In response to Sue Vincent’s Thursday photo prompt.
Now, briefly, you see me – #writephoto
“Money?” he smiled. “How much money do I have?” He laughed, in the way that the super relaxed, super rich, super smooth can do… His eyes twinkled as he scanned my hopeless innocence. “Let me see…”
He reached for the decanter containing the single malt. “Imagine,” he said, the smile unchanging, yet still not false. “that this is a large lake, filled with twenty-pound notes.”
He watched me swallow, knowing that the pretty but fragile reporter before him was lost, knowing that fate had smiled on her first assignment, plunging her into a world that should have been fantasy… yet wasn’t.
“And I’m pouring at a rate of about a bottle of single malt every thirty seconds,” he continued, putting down the whisky – the product of his own distillery on the island of Skye, hundreds of miles away. “And that’s been happening for the past thirty years…”
I think I gulped then. “That’s… that’s an awful lot of money.”
He threw his head back, and blew a stream of Havana smoke at the ceiling. “I lied,” he said, chuckling at my open-mouthed amazement. “It’s really much more than that. I just wanted to see your face when I said it.”
He watched me struggle with the idea; watched as my humble origins and simple political views leaked from my cheap, white blouse and into the killing fields of his dark eyes. I’d done my best to put makeup over the old self-harms scars that marred the inside of my right forearm, but I knew he’d seen them. He just nodded, sucking in more red-lit smoke as though they filled in the last piece of a puzzle that amused him.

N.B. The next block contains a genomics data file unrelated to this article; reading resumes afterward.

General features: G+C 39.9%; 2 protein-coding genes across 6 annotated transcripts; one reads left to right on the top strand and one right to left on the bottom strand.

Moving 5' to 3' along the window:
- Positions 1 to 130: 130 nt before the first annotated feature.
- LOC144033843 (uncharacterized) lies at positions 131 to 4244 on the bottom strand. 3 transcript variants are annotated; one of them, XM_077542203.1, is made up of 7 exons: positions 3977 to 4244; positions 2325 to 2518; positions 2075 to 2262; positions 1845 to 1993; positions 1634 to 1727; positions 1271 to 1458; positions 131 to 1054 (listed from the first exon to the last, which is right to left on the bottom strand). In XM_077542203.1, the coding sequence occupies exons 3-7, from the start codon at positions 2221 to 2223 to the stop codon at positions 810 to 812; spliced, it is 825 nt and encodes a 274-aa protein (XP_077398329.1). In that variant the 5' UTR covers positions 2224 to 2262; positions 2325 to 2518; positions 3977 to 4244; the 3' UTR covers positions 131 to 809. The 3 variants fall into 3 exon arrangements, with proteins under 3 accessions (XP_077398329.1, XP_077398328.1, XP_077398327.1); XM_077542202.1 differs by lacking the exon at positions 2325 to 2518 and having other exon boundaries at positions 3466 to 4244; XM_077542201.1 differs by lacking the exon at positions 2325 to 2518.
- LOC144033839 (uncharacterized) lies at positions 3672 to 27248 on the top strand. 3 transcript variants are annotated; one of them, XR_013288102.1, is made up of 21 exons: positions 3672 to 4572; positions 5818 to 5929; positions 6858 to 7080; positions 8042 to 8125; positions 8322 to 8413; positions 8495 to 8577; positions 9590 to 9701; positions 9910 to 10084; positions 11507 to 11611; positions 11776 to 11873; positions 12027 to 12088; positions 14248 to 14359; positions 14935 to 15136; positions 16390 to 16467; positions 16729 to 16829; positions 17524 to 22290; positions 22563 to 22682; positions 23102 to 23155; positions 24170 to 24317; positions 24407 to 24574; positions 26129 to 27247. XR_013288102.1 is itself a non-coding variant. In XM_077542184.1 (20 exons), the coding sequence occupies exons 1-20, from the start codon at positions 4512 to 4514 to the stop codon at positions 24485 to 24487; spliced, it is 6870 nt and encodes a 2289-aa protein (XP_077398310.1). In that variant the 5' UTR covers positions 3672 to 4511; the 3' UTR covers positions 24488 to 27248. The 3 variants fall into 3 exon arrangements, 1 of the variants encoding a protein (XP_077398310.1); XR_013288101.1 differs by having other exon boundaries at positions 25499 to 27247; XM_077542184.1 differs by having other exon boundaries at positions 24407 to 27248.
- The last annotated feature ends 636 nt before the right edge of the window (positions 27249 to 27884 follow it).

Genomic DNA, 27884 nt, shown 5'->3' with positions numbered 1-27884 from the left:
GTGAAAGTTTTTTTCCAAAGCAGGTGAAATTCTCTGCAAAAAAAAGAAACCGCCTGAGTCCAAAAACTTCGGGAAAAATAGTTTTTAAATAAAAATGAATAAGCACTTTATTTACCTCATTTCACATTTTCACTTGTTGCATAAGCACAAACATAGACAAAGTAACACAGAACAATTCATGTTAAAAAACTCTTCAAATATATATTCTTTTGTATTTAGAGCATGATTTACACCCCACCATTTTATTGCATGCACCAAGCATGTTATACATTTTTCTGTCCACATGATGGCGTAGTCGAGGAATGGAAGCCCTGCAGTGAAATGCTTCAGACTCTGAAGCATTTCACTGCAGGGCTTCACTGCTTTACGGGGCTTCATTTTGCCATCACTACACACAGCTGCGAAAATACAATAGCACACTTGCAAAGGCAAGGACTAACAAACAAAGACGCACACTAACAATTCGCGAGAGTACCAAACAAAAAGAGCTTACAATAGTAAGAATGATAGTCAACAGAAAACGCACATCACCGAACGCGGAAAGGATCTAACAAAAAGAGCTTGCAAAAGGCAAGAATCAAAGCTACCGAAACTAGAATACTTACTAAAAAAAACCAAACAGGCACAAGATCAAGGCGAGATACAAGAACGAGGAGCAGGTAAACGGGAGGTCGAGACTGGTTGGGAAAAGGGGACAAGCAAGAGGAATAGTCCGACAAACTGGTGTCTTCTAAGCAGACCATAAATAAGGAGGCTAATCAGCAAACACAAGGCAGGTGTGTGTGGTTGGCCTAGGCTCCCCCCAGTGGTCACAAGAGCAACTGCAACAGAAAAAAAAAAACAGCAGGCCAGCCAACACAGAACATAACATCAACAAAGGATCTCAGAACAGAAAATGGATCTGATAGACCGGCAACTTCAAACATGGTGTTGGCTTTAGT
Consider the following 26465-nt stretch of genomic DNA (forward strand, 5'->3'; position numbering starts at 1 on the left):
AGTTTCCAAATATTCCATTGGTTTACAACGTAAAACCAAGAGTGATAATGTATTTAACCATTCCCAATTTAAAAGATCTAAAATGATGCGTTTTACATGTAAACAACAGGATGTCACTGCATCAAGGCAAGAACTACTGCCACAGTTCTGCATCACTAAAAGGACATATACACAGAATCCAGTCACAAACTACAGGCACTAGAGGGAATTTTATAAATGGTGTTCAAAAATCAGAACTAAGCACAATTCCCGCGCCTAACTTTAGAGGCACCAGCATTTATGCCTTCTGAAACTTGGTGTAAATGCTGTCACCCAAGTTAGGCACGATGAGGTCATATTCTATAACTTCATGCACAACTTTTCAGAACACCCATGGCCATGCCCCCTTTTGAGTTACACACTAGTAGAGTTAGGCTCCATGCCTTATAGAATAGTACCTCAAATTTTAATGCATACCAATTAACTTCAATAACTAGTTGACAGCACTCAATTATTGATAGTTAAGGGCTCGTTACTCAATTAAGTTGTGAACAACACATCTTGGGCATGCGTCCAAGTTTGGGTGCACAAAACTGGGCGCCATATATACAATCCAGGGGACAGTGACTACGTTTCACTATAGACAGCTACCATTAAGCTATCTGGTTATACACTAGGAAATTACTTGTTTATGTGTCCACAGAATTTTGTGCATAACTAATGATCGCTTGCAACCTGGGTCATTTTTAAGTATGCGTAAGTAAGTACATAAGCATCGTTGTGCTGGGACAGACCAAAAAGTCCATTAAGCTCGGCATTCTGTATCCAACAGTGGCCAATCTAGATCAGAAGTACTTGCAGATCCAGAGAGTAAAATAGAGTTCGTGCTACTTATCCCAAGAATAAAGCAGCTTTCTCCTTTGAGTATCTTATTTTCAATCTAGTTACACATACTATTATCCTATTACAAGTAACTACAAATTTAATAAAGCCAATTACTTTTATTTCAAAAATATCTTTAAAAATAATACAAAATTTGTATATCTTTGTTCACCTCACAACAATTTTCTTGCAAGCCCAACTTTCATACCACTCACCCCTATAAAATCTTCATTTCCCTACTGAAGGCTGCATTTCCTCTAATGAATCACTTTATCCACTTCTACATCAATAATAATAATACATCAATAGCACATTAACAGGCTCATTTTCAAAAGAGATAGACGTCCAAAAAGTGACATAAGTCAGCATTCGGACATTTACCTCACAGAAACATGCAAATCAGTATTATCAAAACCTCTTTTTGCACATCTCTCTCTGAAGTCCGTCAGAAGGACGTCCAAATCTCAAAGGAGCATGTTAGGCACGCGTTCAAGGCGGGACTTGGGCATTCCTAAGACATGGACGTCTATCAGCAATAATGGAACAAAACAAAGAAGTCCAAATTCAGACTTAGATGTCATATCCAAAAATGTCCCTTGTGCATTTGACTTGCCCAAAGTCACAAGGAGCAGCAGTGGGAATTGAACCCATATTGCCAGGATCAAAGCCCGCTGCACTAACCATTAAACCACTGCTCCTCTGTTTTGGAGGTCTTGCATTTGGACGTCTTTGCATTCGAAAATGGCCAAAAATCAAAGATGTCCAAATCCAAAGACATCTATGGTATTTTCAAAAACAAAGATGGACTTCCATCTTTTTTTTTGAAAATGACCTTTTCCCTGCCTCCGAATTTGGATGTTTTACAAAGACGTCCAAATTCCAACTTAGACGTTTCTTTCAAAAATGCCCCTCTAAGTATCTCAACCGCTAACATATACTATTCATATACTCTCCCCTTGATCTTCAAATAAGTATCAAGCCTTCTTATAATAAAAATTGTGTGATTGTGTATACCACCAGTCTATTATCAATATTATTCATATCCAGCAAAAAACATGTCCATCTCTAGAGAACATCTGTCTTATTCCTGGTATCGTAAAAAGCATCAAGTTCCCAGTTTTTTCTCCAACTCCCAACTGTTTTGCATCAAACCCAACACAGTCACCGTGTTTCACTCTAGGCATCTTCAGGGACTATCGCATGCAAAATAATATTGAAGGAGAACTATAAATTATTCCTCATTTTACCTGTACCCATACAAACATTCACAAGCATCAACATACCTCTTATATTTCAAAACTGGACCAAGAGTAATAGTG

Feeling defenceless, I turned away from his implacable, but surprisingly friendly gaze, and looked out of the polarised floor-to-ceiling glass of his Knightsbridge rooftop and at the Autumn moon. Hateful, I thought. He’s not admirable, he’s just hateful…sucking the money from…
…His gentle voice interrupted me. “I know,” he said sucking the large cigar so that the tip glowed, again, reflecting in the glass beyond his head. “I know everything about you.” More whisky. “Your politics, your state of mind, your past, that little brush with the law as a student, your writings on the internet…everything.”
“Why me?” It was a whisper. Realisation rushed at me. It hadn’t been the hundred phone calls to his press-secretary. It had been… “Something else…” It was a second before I realised I’d blurted the words out loud.
“Something else?” It had amused him. I watched as he ran the mental film-strip backwards. “Yes,” he said, doing the odds, pretty sure of what I had meant. “Not your journalist’s training, nor your persistence… more to do with me than you.”
He stood and took the drink and cigar to the window, looking out at London’s most expensive square mile. “I own most of what’s down there.” He turned, the smile becoming sinister. “Want to know how I did it? Ask me anything,” I think I heard a soft laugh in his broad chest. “I’ll tell you the truth…”